When all the calculations are done, it costs $170 more - over 10,000 miles - to run the gasser than it does to run the TDI. (And that doesn't include winter driving, which necessitates buying #1 diesel, which is more expensive.) It's probably more accurate to say you're going to save about $150 in gas, over 10,000 miles, driving the TDI.


So... You're going to drive the TDI 100,000 miles just to save the added cost of buying it. And that is a "best case scenario."
And even that doesn't take into account the added expense of repairs on a diesel.


I'm all for buying diesel. I've had quite a few of them. But we need to stop deluding ourselves into thinking that they're some sort of cash cow.
 
Old 11-07-2009, 07:26 AM
 
2,905 posts, read 1,864,659 times
Reputation: 1766
Quote:
Originally Posted by Omaha Rocks View Post
Gee, my bad.

What if the guy WANTS to buy one of the lower-priced gassers? Or one with a manual transmission (which always gets better mileage)? The bottom line is that if you think you can get "off the lot" with a TDI for only $900 more than a gasser, you're deluded.

Also, you need to do some more research into the $1300 tax CREDIT. That is NOT "cash in the pocket."

Either way, it doesn't matter. You're determined that they're the same price, even though they're not.


Now let's do some figuring... Locally, today, gas is $2.49 per gallon and diesel is $2.89 per gallon. Let's assume 32 mpg for the manual gasser and 45 mpg on the automatic TDI - both of which are completely realistic (my son has a Jetta with the 5-speed & 2.0 liter, and regularly gets upwards of 34 mpg on the highway).

When all the calculations are done, it costs $170 more - over 10,000 miles - to run the gasser than it does to run the TDI. (And that doesn't include winter driving, which necessitates buying #1 diesel, which is more expensive.)


So... You're going to drive the TDI 100,000 miles just to save the added cost of buying it. And that is a "best case scenario."


I'm all for buying diesel. I've had quite a few of them. But we need to stop deluding ourselves into thinking that they're some sort of cash cow.

There is no "need" to buy #1 in the winter. Most stations treat the fuel in the (winter blend) winter , and if that isn't enough there are many additives that can be purchased for winter driving. I've had diesels since '01 and never bought #1... and I do a lot of northern winter driving.
Do make owning a diesel worth it , you have to keep it for a LONG time.. not just 100k miles. I plan on selling both of mine once I hit the 250k mark.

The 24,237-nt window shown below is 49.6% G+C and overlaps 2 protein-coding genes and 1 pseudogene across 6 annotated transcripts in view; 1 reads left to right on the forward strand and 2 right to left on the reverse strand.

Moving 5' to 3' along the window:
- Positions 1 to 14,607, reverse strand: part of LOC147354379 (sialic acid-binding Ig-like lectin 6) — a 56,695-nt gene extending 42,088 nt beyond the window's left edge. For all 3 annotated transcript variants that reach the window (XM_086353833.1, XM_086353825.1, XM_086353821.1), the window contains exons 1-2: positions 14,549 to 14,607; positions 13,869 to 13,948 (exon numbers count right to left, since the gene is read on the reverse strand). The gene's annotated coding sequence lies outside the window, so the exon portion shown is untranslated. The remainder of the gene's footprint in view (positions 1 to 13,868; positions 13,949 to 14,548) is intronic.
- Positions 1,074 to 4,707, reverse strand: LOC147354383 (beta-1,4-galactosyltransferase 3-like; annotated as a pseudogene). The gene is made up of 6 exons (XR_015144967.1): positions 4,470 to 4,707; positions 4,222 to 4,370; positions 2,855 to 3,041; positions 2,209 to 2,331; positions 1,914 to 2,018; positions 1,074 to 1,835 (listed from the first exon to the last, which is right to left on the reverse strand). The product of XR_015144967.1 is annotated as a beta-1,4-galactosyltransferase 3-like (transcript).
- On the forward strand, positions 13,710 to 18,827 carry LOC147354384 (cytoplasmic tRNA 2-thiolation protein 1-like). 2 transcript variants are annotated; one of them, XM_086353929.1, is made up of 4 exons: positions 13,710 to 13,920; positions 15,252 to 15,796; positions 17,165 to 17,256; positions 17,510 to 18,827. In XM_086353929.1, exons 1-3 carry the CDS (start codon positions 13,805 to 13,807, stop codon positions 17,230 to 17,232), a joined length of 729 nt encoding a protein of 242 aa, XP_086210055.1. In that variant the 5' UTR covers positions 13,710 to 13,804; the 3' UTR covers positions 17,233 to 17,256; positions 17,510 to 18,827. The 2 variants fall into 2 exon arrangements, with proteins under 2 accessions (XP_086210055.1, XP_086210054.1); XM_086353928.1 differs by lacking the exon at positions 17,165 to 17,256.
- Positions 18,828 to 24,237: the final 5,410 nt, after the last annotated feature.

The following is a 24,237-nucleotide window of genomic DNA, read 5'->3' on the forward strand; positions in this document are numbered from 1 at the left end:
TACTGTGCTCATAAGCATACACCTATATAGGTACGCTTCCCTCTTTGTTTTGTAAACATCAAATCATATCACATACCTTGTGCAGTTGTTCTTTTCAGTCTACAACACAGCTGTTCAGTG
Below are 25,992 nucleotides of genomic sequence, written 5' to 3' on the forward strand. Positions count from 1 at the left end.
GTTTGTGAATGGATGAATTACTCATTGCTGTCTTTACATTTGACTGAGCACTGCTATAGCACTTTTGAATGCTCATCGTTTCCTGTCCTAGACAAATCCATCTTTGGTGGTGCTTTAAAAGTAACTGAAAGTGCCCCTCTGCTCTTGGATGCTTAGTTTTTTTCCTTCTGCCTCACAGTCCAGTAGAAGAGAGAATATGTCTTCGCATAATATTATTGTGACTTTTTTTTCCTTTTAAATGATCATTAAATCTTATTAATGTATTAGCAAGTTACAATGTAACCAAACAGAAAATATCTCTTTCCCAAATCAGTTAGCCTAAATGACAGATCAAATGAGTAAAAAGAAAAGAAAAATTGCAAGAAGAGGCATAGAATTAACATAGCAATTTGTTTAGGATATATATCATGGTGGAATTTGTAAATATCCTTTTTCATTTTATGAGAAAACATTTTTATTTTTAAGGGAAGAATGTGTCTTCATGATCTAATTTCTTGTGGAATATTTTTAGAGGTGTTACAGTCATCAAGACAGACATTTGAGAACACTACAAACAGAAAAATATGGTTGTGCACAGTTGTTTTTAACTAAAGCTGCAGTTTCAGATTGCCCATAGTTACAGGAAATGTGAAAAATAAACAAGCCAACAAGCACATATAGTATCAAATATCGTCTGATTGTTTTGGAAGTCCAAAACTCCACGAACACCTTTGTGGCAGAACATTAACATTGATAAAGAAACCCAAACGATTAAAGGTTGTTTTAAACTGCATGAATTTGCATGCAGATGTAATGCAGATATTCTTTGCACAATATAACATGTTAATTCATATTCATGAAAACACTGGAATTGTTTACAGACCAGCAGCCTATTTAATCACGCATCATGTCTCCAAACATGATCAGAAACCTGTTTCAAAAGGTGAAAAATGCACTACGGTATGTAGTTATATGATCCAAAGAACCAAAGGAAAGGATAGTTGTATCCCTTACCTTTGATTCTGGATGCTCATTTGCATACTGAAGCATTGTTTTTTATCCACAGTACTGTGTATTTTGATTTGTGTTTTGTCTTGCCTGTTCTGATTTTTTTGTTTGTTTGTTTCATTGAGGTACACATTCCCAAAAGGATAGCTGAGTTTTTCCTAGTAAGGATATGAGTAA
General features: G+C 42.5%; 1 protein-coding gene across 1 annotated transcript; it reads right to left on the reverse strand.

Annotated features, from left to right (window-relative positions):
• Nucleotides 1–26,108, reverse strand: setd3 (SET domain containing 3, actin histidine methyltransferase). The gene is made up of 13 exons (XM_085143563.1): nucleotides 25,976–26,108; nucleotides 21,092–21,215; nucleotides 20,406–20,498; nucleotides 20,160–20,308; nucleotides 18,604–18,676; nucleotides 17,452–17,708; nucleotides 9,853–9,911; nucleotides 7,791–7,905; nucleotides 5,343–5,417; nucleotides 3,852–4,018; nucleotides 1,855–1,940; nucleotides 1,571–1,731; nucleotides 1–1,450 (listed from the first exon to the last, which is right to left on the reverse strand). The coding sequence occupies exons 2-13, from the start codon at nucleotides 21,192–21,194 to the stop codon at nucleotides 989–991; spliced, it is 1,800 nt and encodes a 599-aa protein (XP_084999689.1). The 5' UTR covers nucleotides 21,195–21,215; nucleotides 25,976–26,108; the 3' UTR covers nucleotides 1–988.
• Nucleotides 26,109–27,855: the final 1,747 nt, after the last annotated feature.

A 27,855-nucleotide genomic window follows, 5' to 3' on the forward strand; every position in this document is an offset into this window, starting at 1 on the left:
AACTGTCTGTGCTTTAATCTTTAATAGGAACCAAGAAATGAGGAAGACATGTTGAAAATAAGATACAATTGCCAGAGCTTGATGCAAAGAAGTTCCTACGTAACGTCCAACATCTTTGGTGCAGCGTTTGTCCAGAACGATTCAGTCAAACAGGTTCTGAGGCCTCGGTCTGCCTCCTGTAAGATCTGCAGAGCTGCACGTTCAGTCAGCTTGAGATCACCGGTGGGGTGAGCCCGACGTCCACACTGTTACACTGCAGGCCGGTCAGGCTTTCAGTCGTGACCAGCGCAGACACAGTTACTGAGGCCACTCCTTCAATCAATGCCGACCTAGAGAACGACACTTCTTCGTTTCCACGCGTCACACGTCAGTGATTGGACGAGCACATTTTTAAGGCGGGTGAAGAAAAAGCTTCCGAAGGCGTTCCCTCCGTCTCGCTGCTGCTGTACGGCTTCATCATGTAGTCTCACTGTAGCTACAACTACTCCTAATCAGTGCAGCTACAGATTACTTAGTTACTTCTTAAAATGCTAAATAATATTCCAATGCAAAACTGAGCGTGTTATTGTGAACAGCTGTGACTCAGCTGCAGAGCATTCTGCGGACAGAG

Old 11-07-2009, 07:34 AM
 
Location: I think my user name clarifies that.
8,294 posts, read 14,079,430 times
Reputation: 3656
Quote:
Originally Posted by scarabchuck View Post
There is no "need" to buy #1 in the winter. Most stations treat the fuel in the (winter blend) winter , and if that isn't enough there are many additives that can be purchased for winter driving. I've had diesels since '01 and never bought #1... and I do a lot of northern winter driving.
Do make owning a diesel worth it , you have to keep it for a LONG time.. not just 100k miles. I plan on selling both of mine once I hit the 250k mark.
Maybe not where you live. But in Northern climates, you HAVE TO buy (at least) blended fuel. And even then you better have anti-gel in it. I lived in Minnesota for the better part of 20 years, and if you're foolish enough to have 70/30 or even 50/50 fuel in your car at 30 below zero, you'll pay dearly.

Also, depending on your location, blended diesel runs a good 15-20 cents per gallon more than #2. This means that, in the winter, you're basically not saving any money driving the diesel.


But you're right about driving the vehicles for a LOT of miles. And that is one of the strengths of the diesels. Drive a TDI 250,000 miles, and you're probably going to "net" about $1500-$2000 in fuel savings over the life of the car.

On the other hand, if you're looking for pure overall economy, there are better ways to go.
 
Old 11-07-2009, 08:09 AM
 
Location: New Jersey
5,124 posts, read 6,420,053 times
Reputation: 2869
Quote:
Originally Posted by Omaha Rocks View Post
Gee, my bad.

What if the guy WANTS to buy one of the lower-priced gassers? Or one with a manual transmission (which always gets better mileage)? The bottom line is that if you think you can get "off the lot" with a TDI for only $900 more than a gasser, you're deluded.

Also, you need to do some more research into the $1300 tax CREDIT. That is NOT "cash in the pocket."

Either way, it doesn't matter. You're determined that they're pretty much the same price, even though they're not.